Plus Size Love in J-POP


Michiko Ohashi (C), wearing a costume decorated with snacks, performs with other members of pop group Pottya at a fan meeting celebrating her birthday in Tokyo, Japan, October 16, 2016. (Photo by Kim Kyung-Hoon/Reuters)
Michiko Ohashi (C), wearing a costume decorated with snacks, performs with other members of pop group Pottya at a fan meeting celebrating her birthday in Tokyo, Japan, October 16, 2016. (Photo by Kim Kyung-Hoon/Reuters)

Recently, I came across an online article about a Japanese pop girl group that challenges the concept of obesity prejudice.  Whenever people think about the typical Japanese person, they would automatically assume everyone is skinny, healthy, and possesses a strong work ethic making Japan one of the most respected and beloved countries in the world.  Let’s think about it: Japan remains one of the leading countries in technological innovation responsible for producing some of the best automobiles, video games, and electronic devices known to mankind.  However in the pop idol world, image is crucial to an artist’s success.

In the music business today, artists are expected to project a certain image that will appeal to the masses.  This is wrong because everyone is unique and has their own sense of identity.  Forcing young people globally to accept a one-size-fits-all mentality can influence them to become followers instead of leaders.  Young people have too much pressure put on them by society to attend school, work hard, get a job, and provide for their family.  In Japanese culture, it becomes the blueprint that they should follow to acquire success, but it may lead to unhappiness in the end.  We need to start becoming leaders and taking control of our own destiny.

The name of the Japanese pop girl group brave enough to confront the issue of obesity prejudice is Pottya.  They were named after a slang word for chubby about four young girls promoting a plus-size image in the music industry.  I acknowledge them for staying true to themselves.  People that think outside the box are ostracized, but became pioneers later on in their respective fields.  The way a person looks does not determine their success or how they can go in life.  In America, some of the most successful people in the entertainment industry that do not fit a particular image include hip-hop artist/actress Queen Latifah, singers Kelly Price and Jill Scott, and comedian/actress Mo’Nique.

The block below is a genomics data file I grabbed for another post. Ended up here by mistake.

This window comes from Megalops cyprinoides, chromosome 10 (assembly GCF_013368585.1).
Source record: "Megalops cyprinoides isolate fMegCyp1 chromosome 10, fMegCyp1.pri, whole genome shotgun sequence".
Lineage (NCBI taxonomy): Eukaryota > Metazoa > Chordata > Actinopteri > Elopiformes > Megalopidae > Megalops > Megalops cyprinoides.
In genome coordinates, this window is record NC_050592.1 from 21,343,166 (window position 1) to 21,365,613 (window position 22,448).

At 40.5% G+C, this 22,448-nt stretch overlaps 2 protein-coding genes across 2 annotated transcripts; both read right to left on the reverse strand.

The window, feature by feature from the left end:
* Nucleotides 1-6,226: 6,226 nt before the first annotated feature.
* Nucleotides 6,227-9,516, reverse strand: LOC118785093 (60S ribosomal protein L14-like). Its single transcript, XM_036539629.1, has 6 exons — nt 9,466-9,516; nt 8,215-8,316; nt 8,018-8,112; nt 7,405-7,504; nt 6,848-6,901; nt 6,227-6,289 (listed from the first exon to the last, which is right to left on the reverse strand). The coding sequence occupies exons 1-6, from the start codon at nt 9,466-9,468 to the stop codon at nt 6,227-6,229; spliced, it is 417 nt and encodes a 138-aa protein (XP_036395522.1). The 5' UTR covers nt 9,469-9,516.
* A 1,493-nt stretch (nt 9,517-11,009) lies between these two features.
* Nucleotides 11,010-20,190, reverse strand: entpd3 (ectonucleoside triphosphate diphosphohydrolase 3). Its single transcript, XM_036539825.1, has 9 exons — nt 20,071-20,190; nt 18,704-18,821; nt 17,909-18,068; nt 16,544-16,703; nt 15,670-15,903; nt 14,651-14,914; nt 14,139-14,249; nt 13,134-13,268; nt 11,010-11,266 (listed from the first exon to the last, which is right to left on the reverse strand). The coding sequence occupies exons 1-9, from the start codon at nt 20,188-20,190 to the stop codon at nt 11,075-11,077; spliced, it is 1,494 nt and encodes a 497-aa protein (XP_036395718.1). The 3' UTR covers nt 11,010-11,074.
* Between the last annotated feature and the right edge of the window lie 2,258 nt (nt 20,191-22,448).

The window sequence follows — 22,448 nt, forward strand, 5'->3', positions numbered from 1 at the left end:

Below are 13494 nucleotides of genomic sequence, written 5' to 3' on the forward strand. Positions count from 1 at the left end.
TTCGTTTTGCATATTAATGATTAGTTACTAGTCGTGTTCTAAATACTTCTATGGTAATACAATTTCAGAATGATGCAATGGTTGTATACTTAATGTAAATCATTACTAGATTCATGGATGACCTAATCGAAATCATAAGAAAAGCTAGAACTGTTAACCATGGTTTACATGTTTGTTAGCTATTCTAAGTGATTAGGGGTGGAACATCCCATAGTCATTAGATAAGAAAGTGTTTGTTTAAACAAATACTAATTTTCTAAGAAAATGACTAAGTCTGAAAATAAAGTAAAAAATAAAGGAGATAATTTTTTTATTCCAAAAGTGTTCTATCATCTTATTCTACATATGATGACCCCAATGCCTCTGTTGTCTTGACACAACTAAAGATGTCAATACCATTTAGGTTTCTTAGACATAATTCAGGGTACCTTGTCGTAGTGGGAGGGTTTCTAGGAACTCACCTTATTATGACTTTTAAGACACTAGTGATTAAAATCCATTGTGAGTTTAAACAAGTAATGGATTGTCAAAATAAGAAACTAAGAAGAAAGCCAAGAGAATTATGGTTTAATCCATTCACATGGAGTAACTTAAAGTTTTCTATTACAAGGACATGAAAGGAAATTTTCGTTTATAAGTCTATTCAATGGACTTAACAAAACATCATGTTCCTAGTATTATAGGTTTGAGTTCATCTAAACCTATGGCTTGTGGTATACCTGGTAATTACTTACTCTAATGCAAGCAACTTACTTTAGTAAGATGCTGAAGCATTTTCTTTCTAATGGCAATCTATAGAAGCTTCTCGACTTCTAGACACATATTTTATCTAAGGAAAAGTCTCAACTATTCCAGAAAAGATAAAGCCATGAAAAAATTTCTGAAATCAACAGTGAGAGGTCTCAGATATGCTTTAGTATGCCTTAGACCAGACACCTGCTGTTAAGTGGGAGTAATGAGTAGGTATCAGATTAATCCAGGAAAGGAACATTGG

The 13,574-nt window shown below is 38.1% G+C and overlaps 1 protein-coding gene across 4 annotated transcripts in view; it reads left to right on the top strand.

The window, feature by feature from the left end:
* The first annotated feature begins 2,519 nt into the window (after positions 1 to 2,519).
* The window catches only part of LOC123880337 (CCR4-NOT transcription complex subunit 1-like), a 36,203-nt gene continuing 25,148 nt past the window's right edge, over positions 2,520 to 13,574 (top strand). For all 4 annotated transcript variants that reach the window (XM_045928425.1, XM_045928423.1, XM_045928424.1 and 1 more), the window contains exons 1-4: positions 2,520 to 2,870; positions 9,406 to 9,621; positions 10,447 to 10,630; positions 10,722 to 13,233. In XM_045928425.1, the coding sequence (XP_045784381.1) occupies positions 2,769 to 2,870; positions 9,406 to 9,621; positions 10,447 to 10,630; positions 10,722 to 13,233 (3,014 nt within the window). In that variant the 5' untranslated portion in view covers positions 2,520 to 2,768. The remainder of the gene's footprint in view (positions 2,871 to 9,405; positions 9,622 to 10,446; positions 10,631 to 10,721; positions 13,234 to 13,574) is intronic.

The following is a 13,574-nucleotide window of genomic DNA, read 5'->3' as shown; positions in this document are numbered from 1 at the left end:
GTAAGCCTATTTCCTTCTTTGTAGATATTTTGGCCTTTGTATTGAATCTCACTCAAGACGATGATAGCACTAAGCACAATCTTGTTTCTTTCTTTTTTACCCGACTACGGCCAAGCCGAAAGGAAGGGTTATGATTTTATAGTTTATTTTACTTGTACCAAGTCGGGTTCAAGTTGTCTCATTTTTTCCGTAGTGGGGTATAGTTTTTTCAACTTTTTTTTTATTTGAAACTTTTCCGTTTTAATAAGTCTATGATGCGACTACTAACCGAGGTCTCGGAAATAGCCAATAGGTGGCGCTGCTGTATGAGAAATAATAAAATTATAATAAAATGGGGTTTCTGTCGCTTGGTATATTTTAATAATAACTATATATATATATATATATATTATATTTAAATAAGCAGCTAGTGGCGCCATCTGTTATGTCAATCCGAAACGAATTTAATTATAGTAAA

Even though Pottya does not fit the stereotypical image of every other girl group in Japan, it shows young girls that they are beautiful and have the capability to make their dreams come true no matter what they look like on the outside.  It provides them with hope and courage to navigate through the negative forces that many of us struggle with every day.  No culture is perfect, but someone has to step up and make the sacrifice if people want to see changes.  Even though Japan is still considered a homogeneous society, you will have Japanese people that are considered obese.  There might not be a large percentage of them, but they still exist.  I think people need to stop associating overweight people with being lazy.  This is a huge misconception because people can be lazy regardless of their physical attributes.  It is a person’s choice to become lazy.

Beauty is viewed differently across the world and people should learn to love themselves and stop letting society tell them what to think.  The greatest gift that any person on Earth can give themselves is their ability to love themselves openly and unapologetically.  No one will love you like you love yourself!!!!

Click on the link below to read the article in finding out more about obesity prejudice and check out Youtube video about J-pop girl group Pottya’s influence in breaking stereotypes for plus size girls in the music industry:


About wmckenzie95

I am passionate about travel and learning about other cultures. On my free time, I love to listen to music and watch movies. Some countries that I really want to visit are Japan and France.
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